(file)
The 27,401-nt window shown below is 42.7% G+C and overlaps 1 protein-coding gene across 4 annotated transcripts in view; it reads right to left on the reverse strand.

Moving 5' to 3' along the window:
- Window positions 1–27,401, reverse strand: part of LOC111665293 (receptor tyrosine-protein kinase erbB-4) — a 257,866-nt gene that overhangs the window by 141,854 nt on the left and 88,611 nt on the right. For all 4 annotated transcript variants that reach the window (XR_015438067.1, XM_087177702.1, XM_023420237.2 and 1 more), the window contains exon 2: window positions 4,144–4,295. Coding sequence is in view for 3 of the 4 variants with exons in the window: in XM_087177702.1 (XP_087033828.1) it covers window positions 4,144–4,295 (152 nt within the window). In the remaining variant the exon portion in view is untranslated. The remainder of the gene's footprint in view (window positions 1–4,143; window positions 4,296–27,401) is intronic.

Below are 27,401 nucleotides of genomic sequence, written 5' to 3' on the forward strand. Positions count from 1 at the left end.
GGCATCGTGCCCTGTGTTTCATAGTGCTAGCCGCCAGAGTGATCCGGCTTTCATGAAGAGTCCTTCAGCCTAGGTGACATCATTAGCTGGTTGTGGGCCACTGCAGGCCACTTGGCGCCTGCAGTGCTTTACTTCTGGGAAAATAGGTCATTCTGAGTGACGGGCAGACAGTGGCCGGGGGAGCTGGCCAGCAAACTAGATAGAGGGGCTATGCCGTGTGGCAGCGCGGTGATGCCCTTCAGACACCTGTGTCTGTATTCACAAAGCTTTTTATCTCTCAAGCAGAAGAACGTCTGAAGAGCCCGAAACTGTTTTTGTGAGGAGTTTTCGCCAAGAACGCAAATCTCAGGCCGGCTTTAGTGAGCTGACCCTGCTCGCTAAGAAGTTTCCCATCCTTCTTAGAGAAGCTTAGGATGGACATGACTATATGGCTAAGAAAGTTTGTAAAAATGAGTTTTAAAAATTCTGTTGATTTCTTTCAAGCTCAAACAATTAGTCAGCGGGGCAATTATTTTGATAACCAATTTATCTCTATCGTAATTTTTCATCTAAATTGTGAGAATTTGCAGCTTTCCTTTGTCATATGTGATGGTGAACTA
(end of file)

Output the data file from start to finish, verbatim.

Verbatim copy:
The 27,401-nt window shown below is 42.7% G+C and overlaps 1 protein-coding gene across 4 annotated transcripts in view; it reads right to left on the reverse strand.

Moving 5' to 3' along the window:
- Window positions 1–27,401, reverse strand: part of LOC111665293 (receptor tyrosine-protein kinase erbB-4) — a 257,866-nt gene that overhangs the window by 141,854 nt on the left and 88,611 nt on the right. For all 4 annotated transcript variants that reach the window (XR_015438067.1, XM_087177702.1, XM_023420237.2 and 1 more), the window contains exon 2: window positions 4,144–4,295. Coding sequence is in view for 3 of the 4 variants with exons in the window: in XM_087177702.1 (XP_087033828.1) it covers window positions 4,144–4,295 (152 nt within the window). In the remaining variant the exon portion in view is untranslated. The remainder of the gene's footprint in view (window positions 1–4,143; window positions 4,296–27,401) is intronic.

Below are 27,401 nucleotides of genomic sequence, written 5' to 3' on the forward strand. Positions count from 1 at the left end.
GGCATCGTGCCCTGTGTTTCATAGTGCTAGCCGCCAGAGTGATCCGGCTTTCATGAAGAGTCCTTCAGCCTAGGTGACATCATTAGCTGGTTGTGGGCCACTGCAGGCCACTTGGCGCCTGCAGTGCTTTACTTCTGGGAAAATAGGTCATTCTGAGTGACGGGCAGACAGTGGCCGGGGGAGCTGGCCAGCAAACTAGATAGAGGGGCTATGCCGTGTGGCAGCGCGGTGATGCCCTTCAGACACCTGTGTCTGTATTCACAAAGCTTTTTATCTCTCAAGCAGAAGAACGTCTGAAGAGCCCGAAACTGTTTTTGTGAGGAGTTTTCGCCAAGAACGCAAATCTCAGGCCGGCTTTAGTGAGCTGACCCTGCTCGCTAAGAAGTTTCCCATCCTTCTTAGAGAAGCTTAGGATGGACATGACTATATGGCTAAGAAAGTTTGTAAAAATGAGTTTTAAAAATTCTGTTGATTTCTTTCAAGCTCAAACAATTAGTCAGCGGGGCAATTATTTTGATAACCAATTTATCTCTATCGTAATTTTTCATCTAAATTGTGAGAATTTGCAGCTTTCCTTTGTCATATGTGATGGTGAACTA